The project is a three step series of binaries beginning with the study of an item from the New York State Fair: a toffee apple. This study focused on the first of the three binaries: the real vs. ideal, which derived from Miralasis’s Creasaunt. The real vs. the ideal is the actual object vs. the idealized object. The second binary of the project is the baily-crate vs. the cratey-bail, based off of the toffee apple and a wheelbarrow from the fair. Bail refers to the way in which hay is carried and crate refers to the way in which apples are carried. This binary reverses the tectonics of the bail and crate to experiment with stack and pile typologies. In culmination, at the New York State Fair there is a gradient of strange. This gradient is emphasized through extreme sensations. The extreme sensations (the binary of extreme circumstances) ranges from the unintentionally eerie to the intentionally eerie. The unintentionally eerie is defined as the extreme sense of Americana (clowns, bright colors, plushies, etc.), which can be overwhelming and oppressive. The intentionally eerie is abjection; the public display of the animals, what they live in, and the uncanny conditions of agriculture and animal cruelty. In looking at Aux Abattoir De La Villette from Battaille, the question arose, “how can one not appreciate the extent of horror’s fascination (intentional and unintentional), and that it alone is sufficient to shatter everything that stifles us?” The fair in itself is a “boulevard of eerie experiences,” hence the creation of an Eerie Boulevard. Though it may seem counter intuitive to create an entrance that scares people away, operating with the preceding logic of Battaille, people are attracted to the fascination of horror.


5 inches

8 Inches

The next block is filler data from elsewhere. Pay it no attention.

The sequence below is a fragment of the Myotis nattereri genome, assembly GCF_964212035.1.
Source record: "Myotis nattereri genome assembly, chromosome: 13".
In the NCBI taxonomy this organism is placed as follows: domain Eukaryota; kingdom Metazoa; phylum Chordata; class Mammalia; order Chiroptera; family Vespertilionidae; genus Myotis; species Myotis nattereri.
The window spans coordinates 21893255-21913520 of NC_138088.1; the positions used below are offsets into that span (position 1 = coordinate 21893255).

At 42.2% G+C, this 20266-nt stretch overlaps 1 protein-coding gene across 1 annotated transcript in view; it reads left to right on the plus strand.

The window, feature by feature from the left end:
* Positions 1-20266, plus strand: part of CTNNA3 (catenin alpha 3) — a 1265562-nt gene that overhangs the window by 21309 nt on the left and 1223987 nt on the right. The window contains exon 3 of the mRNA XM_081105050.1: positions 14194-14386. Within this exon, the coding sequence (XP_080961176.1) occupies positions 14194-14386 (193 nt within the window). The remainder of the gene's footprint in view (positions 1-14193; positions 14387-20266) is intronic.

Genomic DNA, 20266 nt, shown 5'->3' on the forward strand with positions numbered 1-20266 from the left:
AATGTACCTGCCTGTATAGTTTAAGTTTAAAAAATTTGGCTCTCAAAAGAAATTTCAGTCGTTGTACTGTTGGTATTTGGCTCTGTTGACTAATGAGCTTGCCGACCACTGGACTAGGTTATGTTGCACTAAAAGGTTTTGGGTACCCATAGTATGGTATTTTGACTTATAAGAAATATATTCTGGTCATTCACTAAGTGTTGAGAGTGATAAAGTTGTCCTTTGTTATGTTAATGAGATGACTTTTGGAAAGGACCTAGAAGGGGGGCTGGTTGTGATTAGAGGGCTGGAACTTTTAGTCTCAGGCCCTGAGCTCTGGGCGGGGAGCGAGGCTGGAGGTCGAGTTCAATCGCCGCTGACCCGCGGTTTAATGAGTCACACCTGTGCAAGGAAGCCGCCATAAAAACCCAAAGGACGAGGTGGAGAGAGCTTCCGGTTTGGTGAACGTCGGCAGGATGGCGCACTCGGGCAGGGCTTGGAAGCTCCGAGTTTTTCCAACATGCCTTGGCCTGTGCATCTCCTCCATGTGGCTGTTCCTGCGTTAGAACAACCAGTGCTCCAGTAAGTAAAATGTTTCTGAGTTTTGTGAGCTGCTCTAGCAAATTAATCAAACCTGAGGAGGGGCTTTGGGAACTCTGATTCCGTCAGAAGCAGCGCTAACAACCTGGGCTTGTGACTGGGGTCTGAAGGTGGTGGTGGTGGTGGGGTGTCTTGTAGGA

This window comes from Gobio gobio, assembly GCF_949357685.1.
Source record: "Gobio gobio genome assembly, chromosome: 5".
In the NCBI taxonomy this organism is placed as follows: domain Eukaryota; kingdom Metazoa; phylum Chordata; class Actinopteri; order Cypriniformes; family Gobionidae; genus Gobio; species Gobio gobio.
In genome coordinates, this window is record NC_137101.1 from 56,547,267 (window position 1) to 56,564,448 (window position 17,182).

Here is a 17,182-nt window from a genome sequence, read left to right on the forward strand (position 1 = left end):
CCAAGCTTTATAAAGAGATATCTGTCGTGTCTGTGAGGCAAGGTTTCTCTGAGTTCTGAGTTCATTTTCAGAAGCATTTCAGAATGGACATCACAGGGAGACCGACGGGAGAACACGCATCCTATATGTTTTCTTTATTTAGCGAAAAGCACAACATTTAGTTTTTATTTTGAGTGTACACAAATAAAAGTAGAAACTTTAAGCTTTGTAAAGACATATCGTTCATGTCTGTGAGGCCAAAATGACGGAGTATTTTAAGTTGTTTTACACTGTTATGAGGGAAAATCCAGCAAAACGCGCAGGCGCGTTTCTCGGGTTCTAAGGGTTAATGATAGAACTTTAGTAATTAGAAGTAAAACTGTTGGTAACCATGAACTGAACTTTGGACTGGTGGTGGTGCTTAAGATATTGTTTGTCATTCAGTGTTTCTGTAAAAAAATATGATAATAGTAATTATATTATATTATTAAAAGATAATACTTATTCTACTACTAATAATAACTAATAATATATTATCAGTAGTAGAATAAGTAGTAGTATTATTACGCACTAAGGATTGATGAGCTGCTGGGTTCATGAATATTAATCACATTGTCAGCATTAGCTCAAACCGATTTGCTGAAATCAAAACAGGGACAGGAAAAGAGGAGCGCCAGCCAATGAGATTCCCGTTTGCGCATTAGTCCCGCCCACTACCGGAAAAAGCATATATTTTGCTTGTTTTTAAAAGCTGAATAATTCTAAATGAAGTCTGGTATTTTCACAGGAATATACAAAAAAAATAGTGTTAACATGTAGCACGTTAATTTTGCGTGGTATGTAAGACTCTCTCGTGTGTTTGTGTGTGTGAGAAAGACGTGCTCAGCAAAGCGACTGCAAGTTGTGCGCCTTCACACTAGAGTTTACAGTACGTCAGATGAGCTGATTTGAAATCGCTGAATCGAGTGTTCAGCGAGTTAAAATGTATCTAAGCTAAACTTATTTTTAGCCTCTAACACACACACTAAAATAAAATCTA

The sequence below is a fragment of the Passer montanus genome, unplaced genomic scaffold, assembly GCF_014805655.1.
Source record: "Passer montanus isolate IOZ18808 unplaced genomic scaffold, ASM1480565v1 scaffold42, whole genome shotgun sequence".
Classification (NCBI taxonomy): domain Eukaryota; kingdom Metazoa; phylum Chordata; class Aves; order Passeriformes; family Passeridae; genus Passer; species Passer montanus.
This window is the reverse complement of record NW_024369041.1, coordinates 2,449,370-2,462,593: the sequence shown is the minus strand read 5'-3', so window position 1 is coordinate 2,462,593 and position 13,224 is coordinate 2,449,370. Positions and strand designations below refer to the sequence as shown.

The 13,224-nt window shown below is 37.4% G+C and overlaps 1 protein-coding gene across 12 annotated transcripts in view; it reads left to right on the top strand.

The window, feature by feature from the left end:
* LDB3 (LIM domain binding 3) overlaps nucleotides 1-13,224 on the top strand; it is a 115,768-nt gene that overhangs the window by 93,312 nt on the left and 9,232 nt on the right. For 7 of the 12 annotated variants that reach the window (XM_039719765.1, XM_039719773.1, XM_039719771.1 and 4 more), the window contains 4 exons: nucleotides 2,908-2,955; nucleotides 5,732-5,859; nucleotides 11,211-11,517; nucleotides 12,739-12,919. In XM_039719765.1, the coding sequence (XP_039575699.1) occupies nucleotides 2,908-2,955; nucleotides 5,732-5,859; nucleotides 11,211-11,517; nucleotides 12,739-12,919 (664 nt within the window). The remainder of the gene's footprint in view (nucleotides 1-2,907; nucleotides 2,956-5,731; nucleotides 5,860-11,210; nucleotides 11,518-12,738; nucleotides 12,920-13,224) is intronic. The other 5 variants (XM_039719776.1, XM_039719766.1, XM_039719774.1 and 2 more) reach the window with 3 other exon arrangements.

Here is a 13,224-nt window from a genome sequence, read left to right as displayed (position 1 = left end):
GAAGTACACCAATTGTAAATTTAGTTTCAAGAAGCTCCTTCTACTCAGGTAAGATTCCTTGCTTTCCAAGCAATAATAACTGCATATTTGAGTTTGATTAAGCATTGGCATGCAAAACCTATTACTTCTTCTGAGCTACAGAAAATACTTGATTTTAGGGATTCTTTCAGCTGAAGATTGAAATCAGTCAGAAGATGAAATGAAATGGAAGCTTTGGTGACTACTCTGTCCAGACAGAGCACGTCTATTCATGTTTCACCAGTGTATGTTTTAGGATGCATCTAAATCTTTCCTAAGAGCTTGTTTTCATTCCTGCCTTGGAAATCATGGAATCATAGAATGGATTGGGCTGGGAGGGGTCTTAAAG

Two layers of the wrapper. The inside is the area covered in caramel. The outside is the 3 inches area that remains clean

Lines give an idea of the varying circumferience sizes of the apple shape

1 inch

Key

Juliet Domine

“Axonometric” Apple Skin

Relationship between wrapper covered in caramel and clean wrapper. The hash marks indicate where the caramel has accumulated and the white indicates where the wrapper has remained clean

4 inches

Wooden Stick

Juliet Domine

“Exploded Dimetric”

North

[2:1]

Real

8 inches

The Real

Section A

Inside of app further most of a straight g of the interio grain

Plan

Elevation

Section B

A

3 inches The idealized apple is created through placement within a square 5 inches

Following the lines of cross section creates a way to symmetrically define the apple

B

The idealized app are arranged on t apple. When they they form a star.

In the idealized apple the skin 3 inches and the caramel thickness thickness are uniform all around

ized Apple

The Idealized Apple

C 3 inches

B C

A

Section

Plan Idealized Apple Horizontal Sections Section

Elevation

Ke Key

Juliet Domine

Juliet Domine

“Real vs. Ideal Section and Elevation”